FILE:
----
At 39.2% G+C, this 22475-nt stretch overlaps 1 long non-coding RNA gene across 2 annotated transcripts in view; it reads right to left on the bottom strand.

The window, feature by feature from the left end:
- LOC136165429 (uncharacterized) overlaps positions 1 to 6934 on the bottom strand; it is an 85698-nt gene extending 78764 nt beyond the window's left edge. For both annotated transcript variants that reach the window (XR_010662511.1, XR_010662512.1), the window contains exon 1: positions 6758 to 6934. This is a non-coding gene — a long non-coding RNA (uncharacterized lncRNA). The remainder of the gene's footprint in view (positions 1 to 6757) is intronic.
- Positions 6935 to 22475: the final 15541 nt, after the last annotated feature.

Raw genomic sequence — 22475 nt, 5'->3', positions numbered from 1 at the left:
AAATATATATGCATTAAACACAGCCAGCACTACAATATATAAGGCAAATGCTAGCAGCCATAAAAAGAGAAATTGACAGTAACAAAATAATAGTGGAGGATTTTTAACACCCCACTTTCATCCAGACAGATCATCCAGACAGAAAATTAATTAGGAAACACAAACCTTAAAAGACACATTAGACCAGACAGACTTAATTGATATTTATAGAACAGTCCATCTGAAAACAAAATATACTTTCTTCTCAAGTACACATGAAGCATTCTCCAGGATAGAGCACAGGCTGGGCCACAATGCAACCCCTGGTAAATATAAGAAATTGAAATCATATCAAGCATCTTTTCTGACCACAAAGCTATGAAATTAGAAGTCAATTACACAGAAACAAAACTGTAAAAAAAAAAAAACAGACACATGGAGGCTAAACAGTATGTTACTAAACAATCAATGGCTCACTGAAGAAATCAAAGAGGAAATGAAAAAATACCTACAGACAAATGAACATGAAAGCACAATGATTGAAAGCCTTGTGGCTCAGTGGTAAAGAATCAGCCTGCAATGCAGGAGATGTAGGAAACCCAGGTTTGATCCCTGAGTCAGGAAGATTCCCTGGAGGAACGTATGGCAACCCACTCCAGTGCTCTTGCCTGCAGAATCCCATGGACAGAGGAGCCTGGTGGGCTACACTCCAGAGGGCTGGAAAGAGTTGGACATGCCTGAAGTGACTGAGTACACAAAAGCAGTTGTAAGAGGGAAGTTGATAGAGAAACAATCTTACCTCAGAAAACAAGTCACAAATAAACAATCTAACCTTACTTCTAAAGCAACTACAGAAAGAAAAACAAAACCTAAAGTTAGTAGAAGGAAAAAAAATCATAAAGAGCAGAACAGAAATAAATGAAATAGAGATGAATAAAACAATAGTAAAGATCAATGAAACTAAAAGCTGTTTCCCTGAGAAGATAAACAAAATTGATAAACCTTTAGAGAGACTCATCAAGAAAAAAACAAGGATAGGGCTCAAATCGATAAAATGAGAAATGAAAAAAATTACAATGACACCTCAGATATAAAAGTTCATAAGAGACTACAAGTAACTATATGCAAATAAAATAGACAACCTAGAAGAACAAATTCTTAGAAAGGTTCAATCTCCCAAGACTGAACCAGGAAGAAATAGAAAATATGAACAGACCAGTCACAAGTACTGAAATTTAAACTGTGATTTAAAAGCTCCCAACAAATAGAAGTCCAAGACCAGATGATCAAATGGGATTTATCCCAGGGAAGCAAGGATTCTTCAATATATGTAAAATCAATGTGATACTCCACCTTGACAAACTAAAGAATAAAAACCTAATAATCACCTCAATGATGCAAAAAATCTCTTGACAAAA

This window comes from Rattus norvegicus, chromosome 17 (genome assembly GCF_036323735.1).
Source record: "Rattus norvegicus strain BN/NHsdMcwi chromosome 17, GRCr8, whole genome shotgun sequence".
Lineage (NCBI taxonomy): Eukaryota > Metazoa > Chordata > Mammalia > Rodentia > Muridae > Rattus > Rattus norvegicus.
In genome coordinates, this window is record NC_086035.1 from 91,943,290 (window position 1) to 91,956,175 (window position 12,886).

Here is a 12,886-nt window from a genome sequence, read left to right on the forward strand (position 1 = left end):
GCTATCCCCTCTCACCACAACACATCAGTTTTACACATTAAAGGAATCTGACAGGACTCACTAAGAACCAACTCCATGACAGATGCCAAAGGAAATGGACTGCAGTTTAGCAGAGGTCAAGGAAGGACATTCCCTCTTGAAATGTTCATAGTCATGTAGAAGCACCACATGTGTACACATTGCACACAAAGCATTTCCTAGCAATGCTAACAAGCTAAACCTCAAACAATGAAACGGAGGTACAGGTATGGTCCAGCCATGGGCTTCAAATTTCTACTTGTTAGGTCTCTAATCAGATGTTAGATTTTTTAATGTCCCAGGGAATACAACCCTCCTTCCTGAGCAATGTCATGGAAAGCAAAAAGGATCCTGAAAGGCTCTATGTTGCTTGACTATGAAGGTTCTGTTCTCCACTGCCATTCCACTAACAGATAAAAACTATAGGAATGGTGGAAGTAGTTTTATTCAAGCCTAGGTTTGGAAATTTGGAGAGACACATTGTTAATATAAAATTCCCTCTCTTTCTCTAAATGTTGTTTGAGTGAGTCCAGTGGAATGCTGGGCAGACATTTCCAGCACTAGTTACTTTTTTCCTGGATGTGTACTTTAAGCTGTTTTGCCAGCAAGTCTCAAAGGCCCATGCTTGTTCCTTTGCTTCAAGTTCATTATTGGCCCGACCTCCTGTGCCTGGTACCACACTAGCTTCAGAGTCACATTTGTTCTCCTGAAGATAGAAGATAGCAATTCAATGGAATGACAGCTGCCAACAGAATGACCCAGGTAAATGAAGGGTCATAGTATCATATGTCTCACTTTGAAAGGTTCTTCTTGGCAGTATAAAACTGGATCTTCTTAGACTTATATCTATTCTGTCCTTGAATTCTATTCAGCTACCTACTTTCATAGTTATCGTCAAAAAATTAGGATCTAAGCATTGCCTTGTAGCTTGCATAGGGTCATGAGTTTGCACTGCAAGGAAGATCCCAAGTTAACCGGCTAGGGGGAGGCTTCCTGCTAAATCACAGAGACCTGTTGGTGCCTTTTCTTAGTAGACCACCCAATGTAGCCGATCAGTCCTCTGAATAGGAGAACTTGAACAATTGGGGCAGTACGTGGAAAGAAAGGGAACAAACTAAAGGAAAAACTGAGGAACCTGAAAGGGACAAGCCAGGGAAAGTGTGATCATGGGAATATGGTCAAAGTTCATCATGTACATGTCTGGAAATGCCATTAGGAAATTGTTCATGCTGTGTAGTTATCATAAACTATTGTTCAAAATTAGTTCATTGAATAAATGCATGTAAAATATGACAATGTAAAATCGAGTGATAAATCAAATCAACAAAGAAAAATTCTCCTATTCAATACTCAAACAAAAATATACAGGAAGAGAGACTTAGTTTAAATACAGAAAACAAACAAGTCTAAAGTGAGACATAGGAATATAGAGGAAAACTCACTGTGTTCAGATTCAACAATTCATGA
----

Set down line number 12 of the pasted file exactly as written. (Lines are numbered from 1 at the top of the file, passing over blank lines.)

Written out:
GCTATCCCCTCTCACCACAACACATCAGTTTTACACATTAAAGGAATCTGACAGGACTCACTAAGAACCAACTCCATGACAGATGCCAAAGGAAATGGACTGCAGTTTAGCAGAGGTCAAGGAAGGACATTCCCTCTTGAAATGTTCATAGTCATGTAGAAGCACCACATGTGTACACATTGCACACAAAGCATTTCCTAGCAATGCTAACAAGCTAAACCTCAAACAATGAAACGGAGGTACAGGTATGGTCCAGCCATGGGCTTCAAATTTCTACTTGTTAGGTCTCTAATCAGATGTTAGATTTTTTAATGTCCCAGGGAATACAACCCTCCTTCCTGAGCAATGTCATGGAAAGCAAAAAGGATCCTGAAAGGCTCTATGTTGCTTGACTATGAAGGTTCTGTTCTCCACTGCCATTCCACTAACAGATAAAAACTATAGGAATGGTGGAAGTAGTTTTATTCAAGCCTAGGTTTGGAAATTTGGAGAGACACATTGTTAATATAAAATTCCCTCTCTTTCTCTAAATGTTGTTTGAGTGAGTCCAGTGGAATGCTGGGCAGACATTTCCAGCACTAGTTACTTTTTTCCTGGATGTGTACTTTAAGCTGTTTTGCCAGCAAGTCTCAAAGGCCCATGCTTGTTCCTTTGCTTCAAGTTCATTATTGGCCCGACCTCCTGTGCCTGGTACCACACTAGCTTCAGAGTCACATTTGTTCTCCTGAAGATAGAAGATAGCAATTCAATGGAATGACAGCTGCCAACAGAATGACCCAGGTAAATGAAGGGTCATAGTATCATATGTCTCACTTTGAAAGGTTCTTCTTGGCAGTATAAAACTGGATCTTCTTAGACTTATATCTATTCTGTCCTTGAATTCTATTCAGCTACCTACTTTCATAGTTATCGTCAAAAAATTAGGATCTAAGCATTGCCTTGTAGCTTGCATAGGGTCATGAGTTTGCACTGCAAGGAAGATCCCAAGTTAACCGGCTAGGGGGAGGCTTCCTGCTAAATCACAGAGACCTGTTGGTGCCTTTTCTTAGTAGACCACCCAATGTAGCCGATCAGTCCTCTGAATAGGAGAACTTGAACAATTGGGGCAGTACGTGGAAAGAAAGGGAACAAACTAAAGGAAAAACTGAGGAACCTGAAAGGGACAAGCCAGGGAAAGTGTGATCATGGGAATATGGTCAAAGTTCATCATGTACATGTCTGGAAATGCCATTAGGAAATTGTTCATGCTGTGTAGTTATCATAAACTATTGTTCAAAATTAGTTCATTGAATAAATGCATGTAAAATATGACAATGTAAAATCGAGTGATAAATCAAATCAACAAAGAAAAATTCTCCTATTCAATACTCAAACAAAAATATACAGGAAGAGAGACTTAGTTTAAATACAGAAAACAAACAAGTCTAAAGTGAGACATAGGAATATAGAGGAAAACTCACTGTGTTCAGATTCAACAATTCATGA